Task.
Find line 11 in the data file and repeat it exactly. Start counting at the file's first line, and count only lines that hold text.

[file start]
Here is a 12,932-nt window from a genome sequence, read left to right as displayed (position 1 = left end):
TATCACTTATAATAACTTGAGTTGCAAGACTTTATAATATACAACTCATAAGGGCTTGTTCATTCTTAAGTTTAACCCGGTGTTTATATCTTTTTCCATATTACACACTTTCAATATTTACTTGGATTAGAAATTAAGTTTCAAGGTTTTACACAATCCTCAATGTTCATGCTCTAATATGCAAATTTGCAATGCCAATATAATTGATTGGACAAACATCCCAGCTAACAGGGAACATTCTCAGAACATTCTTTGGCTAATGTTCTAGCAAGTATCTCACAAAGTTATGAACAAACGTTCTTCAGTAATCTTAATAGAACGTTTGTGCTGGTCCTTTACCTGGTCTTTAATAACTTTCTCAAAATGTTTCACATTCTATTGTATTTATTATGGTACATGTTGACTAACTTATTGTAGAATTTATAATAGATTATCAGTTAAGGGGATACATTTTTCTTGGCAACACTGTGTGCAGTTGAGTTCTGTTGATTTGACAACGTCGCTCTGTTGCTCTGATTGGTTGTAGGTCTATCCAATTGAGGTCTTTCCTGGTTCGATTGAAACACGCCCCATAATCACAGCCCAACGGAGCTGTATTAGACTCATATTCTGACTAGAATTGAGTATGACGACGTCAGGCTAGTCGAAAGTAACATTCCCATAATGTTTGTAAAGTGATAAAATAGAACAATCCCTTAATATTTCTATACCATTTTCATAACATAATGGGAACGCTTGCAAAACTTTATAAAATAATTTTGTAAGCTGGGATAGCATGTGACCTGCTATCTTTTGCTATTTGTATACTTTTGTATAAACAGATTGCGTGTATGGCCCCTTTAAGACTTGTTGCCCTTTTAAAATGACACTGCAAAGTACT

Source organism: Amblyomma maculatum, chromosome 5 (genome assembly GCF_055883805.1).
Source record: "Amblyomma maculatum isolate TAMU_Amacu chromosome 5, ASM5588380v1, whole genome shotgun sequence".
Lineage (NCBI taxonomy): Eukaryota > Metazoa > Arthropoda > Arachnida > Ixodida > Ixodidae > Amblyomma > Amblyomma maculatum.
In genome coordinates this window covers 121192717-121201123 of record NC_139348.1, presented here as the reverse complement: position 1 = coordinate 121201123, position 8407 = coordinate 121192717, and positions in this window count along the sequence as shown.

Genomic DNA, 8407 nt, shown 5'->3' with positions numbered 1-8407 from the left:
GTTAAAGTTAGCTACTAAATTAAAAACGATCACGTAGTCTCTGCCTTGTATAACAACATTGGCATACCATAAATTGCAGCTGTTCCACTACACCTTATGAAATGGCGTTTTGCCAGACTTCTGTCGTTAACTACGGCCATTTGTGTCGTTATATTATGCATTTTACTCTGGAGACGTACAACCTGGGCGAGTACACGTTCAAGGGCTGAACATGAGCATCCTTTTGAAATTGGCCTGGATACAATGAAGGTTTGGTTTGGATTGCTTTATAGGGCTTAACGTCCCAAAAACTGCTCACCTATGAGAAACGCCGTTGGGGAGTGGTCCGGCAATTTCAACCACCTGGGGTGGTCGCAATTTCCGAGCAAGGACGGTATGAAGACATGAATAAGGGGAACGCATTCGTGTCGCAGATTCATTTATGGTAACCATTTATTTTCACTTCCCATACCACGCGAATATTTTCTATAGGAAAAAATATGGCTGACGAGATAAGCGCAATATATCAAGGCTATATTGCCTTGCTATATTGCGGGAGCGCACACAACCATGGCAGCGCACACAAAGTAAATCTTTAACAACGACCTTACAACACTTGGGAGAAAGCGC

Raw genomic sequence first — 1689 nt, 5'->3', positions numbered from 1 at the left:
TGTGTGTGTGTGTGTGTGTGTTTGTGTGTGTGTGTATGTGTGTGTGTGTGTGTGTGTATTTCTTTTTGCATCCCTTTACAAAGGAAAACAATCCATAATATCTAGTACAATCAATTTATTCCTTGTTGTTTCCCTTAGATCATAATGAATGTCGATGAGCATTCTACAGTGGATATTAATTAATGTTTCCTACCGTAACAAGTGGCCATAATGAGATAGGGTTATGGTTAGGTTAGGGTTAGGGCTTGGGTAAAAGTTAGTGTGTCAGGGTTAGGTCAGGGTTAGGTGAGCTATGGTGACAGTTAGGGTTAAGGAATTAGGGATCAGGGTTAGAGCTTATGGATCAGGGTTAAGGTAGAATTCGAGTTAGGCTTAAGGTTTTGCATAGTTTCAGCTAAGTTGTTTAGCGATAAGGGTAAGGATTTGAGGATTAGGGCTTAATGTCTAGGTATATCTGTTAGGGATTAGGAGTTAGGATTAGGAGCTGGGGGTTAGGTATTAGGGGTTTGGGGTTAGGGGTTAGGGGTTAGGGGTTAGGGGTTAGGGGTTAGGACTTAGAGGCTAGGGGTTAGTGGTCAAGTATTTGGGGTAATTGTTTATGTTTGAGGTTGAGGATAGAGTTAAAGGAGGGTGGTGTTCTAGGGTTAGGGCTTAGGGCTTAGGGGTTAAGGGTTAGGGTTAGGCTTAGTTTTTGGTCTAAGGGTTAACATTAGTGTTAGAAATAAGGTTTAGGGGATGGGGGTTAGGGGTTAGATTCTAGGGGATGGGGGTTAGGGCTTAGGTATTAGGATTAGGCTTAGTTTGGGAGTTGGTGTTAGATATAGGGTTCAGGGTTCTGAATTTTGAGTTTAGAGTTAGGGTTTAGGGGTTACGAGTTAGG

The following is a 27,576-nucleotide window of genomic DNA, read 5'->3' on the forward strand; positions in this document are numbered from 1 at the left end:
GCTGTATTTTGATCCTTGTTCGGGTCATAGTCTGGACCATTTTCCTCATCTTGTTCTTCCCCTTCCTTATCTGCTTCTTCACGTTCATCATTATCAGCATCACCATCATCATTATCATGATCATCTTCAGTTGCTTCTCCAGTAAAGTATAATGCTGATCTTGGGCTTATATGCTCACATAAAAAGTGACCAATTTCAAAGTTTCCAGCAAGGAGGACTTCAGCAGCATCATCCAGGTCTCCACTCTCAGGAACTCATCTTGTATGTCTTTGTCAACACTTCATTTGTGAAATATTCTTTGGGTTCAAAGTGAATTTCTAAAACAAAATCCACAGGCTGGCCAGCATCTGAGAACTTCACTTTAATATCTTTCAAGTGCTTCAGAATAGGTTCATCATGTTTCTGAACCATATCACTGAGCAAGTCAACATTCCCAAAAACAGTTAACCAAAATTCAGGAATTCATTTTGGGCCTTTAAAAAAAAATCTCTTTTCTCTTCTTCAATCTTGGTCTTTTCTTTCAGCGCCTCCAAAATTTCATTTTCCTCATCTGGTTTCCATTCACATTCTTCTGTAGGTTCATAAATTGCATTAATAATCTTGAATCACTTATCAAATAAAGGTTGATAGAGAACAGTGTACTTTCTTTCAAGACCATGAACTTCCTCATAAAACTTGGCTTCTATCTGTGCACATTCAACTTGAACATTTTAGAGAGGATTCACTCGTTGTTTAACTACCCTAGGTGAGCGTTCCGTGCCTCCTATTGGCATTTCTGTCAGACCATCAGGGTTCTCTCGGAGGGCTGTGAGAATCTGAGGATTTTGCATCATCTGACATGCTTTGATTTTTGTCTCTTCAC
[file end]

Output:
The following is a 27,576-nucleotide window of genomic DNA, read 5'->3' on the forward strand; positions in this document are numbered from 1 at the left end: